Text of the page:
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Sunday, May 1, 2016

Was Japan Afraid Of The Atomic Bombs? No - So Why Surrender?

So... let's look at why Japan surrendered to end WWII, and discover the real reason ...

Did Japan surrender because of the U.S. dropping of two atomic bombs finally get through to Japan that they couldn’t win?

That has actually always bothered me.

If, after one bomb could destroy Hiroshima - and believe me, the Japanese government heard and even saw what the aftermath was… why not surrender then?

Why wait until a second bomb dropped, this time on Nagasaki?

Was this really the Emperor saying “enough is enough”?

Those bombs were dropped on August 6th, and 9th, respectively.

Approximately 130,000 people died from the initial blasts, with countless more from radiation sickness and cancer months, even years after the fact.

That’s a lot of people.

But… if we’re being fair, the U.S. bombed the crap out of Tokyo earlier on March 9-10, 1945, with regular bombs, killing a lowball estimate of 100,000 to 120,000, with some one million left homeless.

Charred remains of Japanese civilians after the firebombing of Tokyo. Ishikawa Kouyou / Wikimedia Commons
This conventional bombing run killed more people than either of the two atomic bombs.

During the summer of 1945, the Allies bombed 68 Japanese cities, with an estimated 300,000 dead, 750,000 injured and 1.7 million homeless. These are the combined numbers for damage against Japan, includes 66 regular, conventional bombing weapons AND the two combined atomic/nuclear bombs.

Japan already knew it couldn’t win the war, when it couldn’t adequately defend Tokyo… it’s also why the U.S. decided it needed to up the ante with atomic/nuclear weapons… because Japan wouldn’t surrender.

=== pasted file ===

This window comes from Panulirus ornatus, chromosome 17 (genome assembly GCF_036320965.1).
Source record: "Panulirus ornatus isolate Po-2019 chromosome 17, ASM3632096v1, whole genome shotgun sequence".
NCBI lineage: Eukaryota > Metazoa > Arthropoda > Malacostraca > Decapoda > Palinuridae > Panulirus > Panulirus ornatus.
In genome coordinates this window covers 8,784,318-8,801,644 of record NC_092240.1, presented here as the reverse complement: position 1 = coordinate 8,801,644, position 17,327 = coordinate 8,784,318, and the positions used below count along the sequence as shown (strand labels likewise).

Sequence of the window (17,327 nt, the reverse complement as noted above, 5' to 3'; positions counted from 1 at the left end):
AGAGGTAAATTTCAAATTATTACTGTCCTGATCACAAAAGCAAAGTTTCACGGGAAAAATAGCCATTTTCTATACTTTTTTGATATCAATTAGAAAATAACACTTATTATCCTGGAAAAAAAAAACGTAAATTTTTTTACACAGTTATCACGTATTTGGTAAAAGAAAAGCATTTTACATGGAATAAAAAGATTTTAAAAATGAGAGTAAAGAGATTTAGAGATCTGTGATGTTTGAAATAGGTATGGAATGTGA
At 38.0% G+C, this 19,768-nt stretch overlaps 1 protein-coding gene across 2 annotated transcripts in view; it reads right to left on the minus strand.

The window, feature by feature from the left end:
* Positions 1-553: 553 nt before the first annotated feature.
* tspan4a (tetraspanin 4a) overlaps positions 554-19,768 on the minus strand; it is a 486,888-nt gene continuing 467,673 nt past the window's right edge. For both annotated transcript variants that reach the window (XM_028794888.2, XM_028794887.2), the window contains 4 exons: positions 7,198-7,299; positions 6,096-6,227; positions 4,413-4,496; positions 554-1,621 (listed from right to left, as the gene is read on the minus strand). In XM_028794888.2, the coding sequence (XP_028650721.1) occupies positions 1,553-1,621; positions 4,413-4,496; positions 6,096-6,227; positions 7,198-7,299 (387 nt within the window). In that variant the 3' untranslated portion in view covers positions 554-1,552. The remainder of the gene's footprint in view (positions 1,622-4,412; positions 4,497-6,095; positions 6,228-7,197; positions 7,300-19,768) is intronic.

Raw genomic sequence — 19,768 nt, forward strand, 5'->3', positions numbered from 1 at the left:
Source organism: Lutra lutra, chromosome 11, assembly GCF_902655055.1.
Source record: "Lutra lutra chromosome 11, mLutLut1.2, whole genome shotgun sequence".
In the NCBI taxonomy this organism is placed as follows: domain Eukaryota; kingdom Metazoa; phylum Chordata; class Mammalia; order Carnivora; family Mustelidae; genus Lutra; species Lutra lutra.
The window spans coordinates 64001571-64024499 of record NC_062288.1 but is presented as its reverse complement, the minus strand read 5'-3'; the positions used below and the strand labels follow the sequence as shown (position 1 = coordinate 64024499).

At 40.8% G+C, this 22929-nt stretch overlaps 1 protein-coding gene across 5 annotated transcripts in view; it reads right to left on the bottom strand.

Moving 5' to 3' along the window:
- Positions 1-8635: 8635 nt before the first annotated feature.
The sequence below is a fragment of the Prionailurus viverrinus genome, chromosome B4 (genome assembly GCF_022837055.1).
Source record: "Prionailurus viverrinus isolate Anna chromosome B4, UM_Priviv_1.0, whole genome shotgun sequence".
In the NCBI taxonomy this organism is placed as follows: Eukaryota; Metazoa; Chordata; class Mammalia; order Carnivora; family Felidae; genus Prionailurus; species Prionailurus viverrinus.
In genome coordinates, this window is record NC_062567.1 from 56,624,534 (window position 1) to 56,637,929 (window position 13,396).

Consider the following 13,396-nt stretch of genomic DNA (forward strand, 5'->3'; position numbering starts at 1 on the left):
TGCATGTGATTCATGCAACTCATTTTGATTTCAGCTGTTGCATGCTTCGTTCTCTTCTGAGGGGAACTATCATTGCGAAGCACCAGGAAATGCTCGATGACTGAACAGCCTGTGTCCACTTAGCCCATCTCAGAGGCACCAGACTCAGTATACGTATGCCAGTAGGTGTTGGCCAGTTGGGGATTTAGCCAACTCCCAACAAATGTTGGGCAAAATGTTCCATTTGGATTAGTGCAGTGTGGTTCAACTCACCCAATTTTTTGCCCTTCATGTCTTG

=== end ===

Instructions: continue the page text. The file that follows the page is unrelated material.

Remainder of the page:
They still wouldn’t surrender after the first atomic bomb!

The U.S. wasn’t sure they would surrender after the second atomic bomb, and had a third one all ready to be deployed.

On top of that, the U.S. was then going to go in with ground troops, likely on November 1, 1945 to try and completely wipe out the Japanese resistance - if that was even going to be possible.

The Allies knew that the Japanese would never surrender if ground troops were deployed, as they were already in the process of arming (with non-ammo weapons) and training the remaining women and children and even elderly back in Japan to fight and die, if they must, to protect the Japanese homeland. Death before dishonor… it’s not a U.S. Marines code - at least not initially… it was a Japanese code from the Bushido… the Way of the Warrior.

So… did the atomic/nuclear bombings of two Japanese cites work? Did it cause Japan to surrender? It seems so… but did it really?

Hiroshima: One, Two, Three... what are we fightin' for?
On August 6, the first atomic bomb was dropped.

On August 9, Japan’s Supreme Council met to discuss surrendering.

They didn’t want to surrender - it was an unconditional surrender that the U.S. demanded… the Japanese were aware that the Allies were already convening war crimes tribunals in Europe.

No one in Japan wanted the same thing to happen to their Emperor… their God in human form… they were not willing to get rid of their Emperor, or their way of life… they had no real idea what the U.S. and her allies wanted to do to Japan.

It wasn’t the second atomic bomb leveling Nagasaki on August 9… that had already happened by the time the Supreme Council got together to discuss surrender later that afternoon.

If the two bombs were so devastating, there would be no need to DISCUSS surrendering… it would have been a simple “OMG, yes, we have to surrender, or more of our citizens will die horribly from more atomic weapons from those White Devils.”

I’ve already noted - and correctly - that Japan would allow its women and children to die rather than surrender (even before the two nuclear bombs)… so who cares if more bombs are dropped?

Death before dishonor.